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United States ex rel. Verrinder v. Wal-Mart Corporation

United States District Court, D. Massachusetts

March 3, 2015

WAL-MART CORPORATION, et al., Defendants.


PATTI B. SARIS, Chief District Judge.

I. Introduction

This is a qui tam case in which the pro se relator, William Verrinder, alleges that national stores operating pharmacies (Wal-Mart Stores Incorporated ("Walmart"), Sears Holding Corporation ("Sears"), and Rite-Aid Corporation ("Rite-Aid")), violated the False Claims Act, 31 U.S.C. § § 3729 et seq. ("FCA"), by seeking reimbursement from Medicare/Medicaid for prescription drugs that (1) are labeled with incorrect expiration dates; and/or (2) will expire before the patient can consume the medication according to the prescribing physician's directions. In the amended complaint (#20), Verrinder alleges that venue is proper in the District of Massachusetts because Walmart and Rite-Aid conduct business and the acts complained of occurred in Massachusetts. Verrinder also represents that he worked as a pharmacist for Walmart and Sears.

Verrinder resides in Maine and originally filed the action in April 2013 in the District of Maine. Soon thereafter, it was transferred to this District. In March 2014, the government declined to intervene in the case (#24). Summonses issued shortly afterwards as to all defendants, but they have not been served.

Verrinder represents that he is an attorney and that he is licensed to practice in the United States District Court for the District of Nebraska. He is not admitted to practice in Massachusetts. In July 2014, Verrinder filed a motion (#31) to (1) further amend the complaint; (2) unseal documents filed by the government so he can use them to file an amended complaint; and (3) appoint local pro bono counsel so that he may appear pro hac vice or to transfer the case to the District of Nebraska where he is licensed to practice.

In support of the proposed amendment of the complaint, he states that he would like to "narrow the geographic of some of the claims to the stores and districts where the relator worked, while maintaining the claims that are national in nature." Motion to Amend (#31) at 2. Verrinder also represents that the proposed amended complaint would "clarify the 31 U.S.C. § 3729 claims regarding conspiracy to defraud the government." Id . He also states that he would "like to add a claim under 31 U.S.C. § 3730(h), relief from retaliatory actions." With respect to the alleged retaliation, Verrinder claims that Walmart policy prohibited him from correcting expiration dates on prescription drugs and that management was alerted any time an employee corrected the expiration date. He does not describe the manner in which he was retaliated against for making these changes. Finally, the relator asserts that the unsealing of government documents would assist him in the preparation of an amended complaint.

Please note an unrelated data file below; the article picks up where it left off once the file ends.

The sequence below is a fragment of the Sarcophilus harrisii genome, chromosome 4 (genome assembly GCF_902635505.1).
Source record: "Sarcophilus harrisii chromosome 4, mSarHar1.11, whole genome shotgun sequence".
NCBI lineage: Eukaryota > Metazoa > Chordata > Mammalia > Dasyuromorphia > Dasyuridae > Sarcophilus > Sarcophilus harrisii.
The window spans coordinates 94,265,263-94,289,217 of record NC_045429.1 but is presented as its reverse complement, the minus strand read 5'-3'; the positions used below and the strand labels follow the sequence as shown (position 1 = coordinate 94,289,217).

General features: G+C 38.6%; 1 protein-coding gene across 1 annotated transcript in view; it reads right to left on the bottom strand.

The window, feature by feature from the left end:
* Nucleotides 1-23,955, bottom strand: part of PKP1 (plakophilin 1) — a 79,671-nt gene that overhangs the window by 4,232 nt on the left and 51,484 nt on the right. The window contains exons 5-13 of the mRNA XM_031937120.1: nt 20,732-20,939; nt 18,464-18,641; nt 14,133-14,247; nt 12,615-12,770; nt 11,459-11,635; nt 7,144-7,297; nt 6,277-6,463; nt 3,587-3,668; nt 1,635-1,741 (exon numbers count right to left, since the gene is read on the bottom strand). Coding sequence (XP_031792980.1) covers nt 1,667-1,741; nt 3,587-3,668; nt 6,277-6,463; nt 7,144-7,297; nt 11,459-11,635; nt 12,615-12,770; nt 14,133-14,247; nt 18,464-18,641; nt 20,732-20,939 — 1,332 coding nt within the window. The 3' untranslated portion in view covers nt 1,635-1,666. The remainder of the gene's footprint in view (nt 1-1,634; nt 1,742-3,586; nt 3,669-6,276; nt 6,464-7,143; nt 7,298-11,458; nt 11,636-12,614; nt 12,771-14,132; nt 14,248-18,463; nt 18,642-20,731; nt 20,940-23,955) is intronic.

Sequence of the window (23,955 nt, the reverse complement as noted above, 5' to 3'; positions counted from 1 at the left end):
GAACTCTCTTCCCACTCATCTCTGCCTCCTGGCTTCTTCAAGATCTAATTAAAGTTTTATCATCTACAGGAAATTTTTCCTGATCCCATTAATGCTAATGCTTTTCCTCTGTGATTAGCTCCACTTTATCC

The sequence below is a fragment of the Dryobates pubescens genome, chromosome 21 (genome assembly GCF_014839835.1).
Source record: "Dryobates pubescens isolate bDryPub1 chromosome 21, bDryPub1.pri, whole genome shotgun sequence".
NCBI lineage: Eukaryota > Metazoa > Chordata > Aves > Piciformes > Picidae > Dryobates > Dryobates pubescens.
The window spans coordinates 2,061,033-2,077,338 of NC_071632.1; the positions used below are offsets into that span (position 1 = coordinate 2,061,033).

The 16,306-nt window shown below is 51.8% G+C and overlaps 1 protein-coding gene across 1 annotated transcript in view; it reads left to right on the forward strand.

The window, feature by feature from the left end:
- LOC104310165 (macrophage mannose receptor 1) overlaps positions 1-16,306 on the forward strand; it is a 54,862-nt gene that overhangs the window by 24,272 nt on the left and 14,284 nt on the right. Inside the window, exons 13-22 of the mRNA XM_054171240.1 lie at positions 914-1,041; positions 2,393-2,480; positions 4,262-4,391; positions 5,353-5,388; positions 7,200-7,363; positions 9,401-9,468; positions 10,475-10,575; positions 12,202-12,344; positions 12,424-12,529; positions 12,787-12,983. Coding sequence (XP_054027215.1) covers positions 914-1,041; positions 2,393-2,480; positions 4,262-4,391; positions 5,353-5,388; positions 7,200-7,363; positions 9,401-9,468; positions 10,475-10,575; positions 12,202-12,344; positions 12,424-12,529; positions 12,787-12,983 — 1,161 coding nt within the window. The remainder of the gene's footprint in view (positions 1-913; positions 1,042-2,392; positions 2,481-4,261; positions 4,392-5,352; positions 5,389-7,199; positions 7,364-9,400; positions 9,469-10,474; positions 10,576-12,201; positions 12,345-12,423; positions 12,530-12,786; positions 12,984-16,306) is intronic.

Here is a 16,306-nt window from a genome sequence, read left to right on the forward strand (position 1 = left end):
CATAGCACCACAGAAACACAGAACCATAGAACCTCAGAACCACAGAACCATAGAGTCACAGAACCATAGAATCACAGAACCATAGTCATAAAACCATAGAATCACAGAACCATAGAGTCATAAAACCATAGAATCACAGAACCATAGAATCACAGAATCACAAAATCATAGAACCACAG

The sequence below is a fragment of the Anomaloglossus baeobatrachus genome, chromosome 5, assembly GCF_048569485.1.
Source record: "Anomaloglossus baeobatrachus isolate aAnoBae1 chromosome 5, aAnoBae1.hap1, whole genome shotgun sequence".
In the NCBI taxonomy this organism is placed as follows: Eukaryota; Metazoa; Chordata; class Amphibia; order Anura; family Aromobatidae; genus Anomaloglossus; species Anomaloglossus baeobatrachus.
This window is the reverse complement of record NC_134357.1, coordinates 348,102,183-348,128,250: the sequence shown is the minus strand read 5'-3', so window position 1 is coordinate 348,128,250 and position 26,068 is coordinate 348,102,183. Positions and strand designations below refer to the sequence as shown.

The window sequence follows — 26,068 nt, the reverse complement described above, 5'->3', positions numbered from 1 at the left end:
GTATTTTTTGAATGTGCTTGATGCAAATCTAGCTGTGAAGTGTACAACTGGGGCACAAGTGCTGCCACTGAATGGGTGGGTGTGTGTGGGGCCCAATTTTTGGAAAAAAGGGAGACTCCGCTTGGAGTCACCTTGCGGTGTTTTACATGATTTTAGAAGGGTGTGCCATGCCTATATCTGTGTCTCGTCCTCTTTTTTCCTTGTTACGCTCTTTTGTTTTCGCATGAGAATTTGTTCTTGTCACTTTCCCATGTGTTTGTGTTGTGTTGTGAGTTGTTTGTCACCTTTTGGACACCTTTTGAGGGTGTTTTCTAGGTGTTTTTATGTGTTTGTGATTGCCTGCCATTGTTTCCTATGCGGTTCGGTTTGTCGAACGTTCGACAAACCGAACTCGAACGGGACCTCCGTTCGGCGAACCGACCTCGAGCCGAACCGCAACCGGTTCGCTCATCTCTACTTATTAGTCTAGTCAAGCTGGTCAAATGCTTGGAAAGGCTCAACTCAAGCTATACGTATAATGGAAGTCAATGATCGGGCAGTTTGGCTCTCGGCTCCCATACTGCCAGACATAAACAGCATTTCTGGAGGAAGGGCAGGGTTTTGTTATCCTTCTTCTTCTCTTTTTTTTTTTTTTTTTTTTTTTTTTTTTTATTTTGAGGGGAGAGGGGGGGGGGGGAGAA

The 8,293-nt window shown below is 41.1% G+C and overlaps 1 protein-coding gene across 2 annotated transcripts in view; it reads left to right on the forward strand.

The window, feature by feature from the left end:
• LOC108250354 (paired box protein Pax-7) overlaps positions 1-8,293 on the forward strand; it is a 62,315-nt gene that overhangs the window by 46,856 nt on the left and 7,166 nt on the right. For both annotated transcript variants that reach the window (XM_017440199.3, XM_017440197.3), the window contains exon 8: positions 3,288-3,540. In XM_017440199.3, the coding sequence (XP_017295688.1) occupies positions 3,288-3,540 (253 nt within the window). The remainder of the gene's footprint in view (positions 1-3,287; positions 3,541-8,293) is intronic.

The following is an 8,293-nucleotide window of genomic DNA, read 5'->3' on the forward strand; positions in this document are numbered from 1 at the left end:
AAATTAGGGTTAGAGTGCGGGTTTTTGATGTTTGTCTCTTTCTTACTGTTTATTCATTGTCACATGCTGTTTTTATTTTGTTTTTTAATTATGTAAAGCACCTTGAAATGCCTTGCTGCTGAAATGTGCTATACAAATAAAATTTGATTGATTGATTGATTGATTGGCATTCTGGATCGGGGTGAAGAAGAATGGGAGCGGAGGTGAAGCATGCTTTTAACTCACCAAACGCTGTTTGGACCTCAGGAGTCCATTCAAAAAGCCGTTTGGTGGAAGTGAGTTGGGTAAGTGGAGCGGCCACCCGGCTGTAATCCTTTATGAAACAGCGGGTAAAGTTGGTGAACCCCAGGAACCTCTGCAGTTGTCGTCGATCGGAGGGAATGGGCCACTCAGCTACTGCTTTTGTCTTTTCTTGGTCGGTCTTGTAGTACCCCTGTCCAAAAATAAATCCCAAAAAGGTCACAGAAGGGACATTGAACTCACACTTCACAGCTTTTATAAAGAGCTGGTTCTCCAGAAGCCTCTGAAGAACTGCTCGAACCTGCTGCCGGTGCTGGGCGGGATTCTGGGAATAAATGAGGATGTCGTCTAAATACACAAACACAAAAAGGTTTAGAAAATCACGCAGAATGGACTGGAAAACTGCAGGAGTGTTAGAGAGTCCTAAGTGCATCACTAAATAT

The government opposes the motion (#32) to the extent that Verrinder seeks unsealing of government documents, appointment of counsel, or transfer of the case to the District of Nebraska. In his reply to the government's opposition (#33), Verrinder claims that the government has prevented him from obtaining counsel by making false or misleading statement to members of the local bar about the law and medical science upon which the qui tam claims rest. He also asserts that transferring the case to the District of Nebraska pursuant to 28 U.S.C. § 1404(a), which allows for a change of venue for "the convenience of parties and witnesses, " 28 U.S.C. § 1404(a), is appropriate because (1) two defendants "would be close to their corporate homes and would be where they have a considerable marketshare of customers, and thus favorable jurors"; (2) the transfer would "decrease legal expenses" for two of the defendants; and (3) "[c]orporate witnesses for two of the most prominent defendants are located closer to Nebraska than to Boston." Reply (#33) at 10.